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“Be ‘Selfish’ – Meet Your Own Needs First…”

By May 1, 2021January 1st, 2022No Comments

Imagine someone asking for your help, and you were really willing to do so; but there is a real problem…you’re hands are tied behind your back, you’re wearing a blindfold, and ear plugs too!

Sounds a bit impractical doesn’t it? But in reality isn’t that what often happens, as we strive to go over-and-beyond when trying to help others, and accommodate their needs; whilst overlooking one small thing – ensuring we are actually in a position to be able to help.

Based upon the simple adage of we can’t give what we don’t have, is surely the same simple principle of putting our own oxygen mask on first – in an emergency landing situation – before putting others’ masks on?

Deeper Dive:

There are many excellent schools of thought about our human needs, and what actually serves us best. For me personally, I have yet to come across anything that equals the ‘Six Human Needs’ model (Robbins).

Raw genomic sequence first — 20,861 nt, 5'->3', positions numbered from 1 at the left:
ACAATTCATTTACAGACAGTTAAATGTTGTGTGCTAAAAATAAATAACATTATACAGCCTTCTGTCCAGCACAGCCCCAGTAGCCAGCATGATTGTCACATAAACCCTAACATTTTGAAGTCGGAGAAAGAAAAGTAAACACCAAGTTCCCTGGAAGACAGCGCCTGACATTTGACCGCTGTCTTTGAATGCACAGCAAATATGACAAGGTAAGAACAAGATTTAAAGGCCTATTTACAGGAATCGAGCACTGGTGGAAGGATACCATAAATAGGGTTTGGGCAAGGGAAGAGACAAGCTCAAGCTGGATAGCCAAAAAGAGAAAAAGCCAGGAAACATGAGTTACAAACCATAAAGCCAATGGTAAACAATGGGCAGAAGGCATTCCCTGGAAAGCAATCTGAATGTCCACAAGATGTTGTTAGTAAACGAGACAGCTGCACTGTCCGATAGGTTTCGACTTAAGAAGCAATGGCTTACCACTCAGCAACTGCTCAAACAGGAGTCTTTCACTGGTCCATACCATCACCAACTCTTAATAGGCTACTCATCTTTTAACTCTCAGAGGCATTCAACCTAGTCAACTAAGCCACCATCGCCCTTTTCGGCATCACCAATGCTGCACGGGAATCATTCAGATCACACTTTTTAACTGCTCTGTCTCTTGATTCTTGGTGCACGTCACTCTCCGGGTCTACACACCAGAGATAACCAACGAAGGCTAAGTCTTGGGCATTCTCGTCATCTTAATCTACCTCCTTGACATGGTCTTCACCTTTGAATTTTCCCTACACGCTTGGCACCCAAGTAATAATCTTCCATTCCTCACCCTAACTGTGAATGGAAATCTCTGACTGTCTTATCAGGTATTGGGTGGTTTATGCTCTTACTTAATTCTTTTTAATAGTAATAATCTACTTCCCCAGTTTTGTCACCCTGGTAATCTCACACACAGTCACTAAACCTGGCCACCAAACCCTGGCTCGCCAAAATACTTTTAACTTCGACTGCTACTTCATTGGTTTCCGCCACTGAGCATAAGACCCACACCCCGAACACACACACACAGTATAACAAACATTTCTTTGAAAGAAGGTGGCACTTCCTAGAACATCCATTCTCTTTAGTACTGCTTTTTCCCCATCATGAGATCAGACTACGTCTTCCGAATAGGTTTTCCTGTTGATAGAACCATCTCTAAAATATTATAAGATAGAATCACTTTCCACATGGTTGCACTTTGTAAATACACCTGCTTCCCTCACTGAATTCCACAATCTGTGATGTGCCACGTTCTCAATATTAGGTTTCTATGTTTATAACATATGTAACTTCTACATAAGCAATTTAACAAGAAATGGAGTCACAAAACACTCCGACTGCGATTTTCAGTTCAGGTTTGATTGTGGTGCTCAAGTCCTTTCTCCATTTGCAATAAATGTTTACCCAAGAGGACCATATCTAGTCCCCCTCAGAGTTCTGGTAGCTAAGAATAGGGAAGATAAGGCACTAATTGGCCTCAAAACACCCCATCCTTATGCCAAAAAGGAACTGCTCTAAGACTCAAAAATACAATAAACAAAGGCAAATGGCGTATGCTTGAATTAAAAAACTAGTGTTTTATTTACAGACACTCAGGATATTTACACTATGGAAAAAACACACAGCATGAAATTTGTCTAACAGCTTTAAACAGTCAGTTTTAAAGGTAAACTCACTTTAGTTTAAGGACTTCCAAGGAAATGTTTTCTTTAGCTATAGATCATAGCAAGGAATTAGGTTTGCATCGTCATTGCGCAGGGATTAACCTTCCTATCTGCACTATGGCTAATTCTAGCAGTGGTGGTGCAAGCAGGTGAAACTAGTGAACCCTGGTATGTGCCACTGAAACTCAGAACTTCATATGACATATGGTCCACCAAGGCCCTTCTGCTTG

The model addresses how we all have four core human needs: Certainty, Uncertainty (or Variety), Significance, and Love & Connection; progressing to then highlight that – once these basic needs have been met – there are a further two higher, spiritual needs: Growth, and finally…Contribution.

The Learning:

Let’s do a simple starter exercise, by asking yourself how you are meeting your own six needs? Even simpler, just select one of the needs – perhaps Certainty – and ask yourself… ‘Am I meeting my need for certainty in a positive or negative way?’

Classic (negative) examples include staying in a dead-end job or loveless relationship too long; preferring the certainty of ‘better the devil you know!’ rather than cutting the ties, and starting afresh – thereby meeting the need in a more self-serving way.

So, learn to ask yourself two all-important questions…

‘Are my needs being met in a truly self-empowering, positive way?’


‘Are my needs being met strongly enough for me to then be able to help others?’

In other words, is your oxygen tank full?

Written by Paul. D Lowe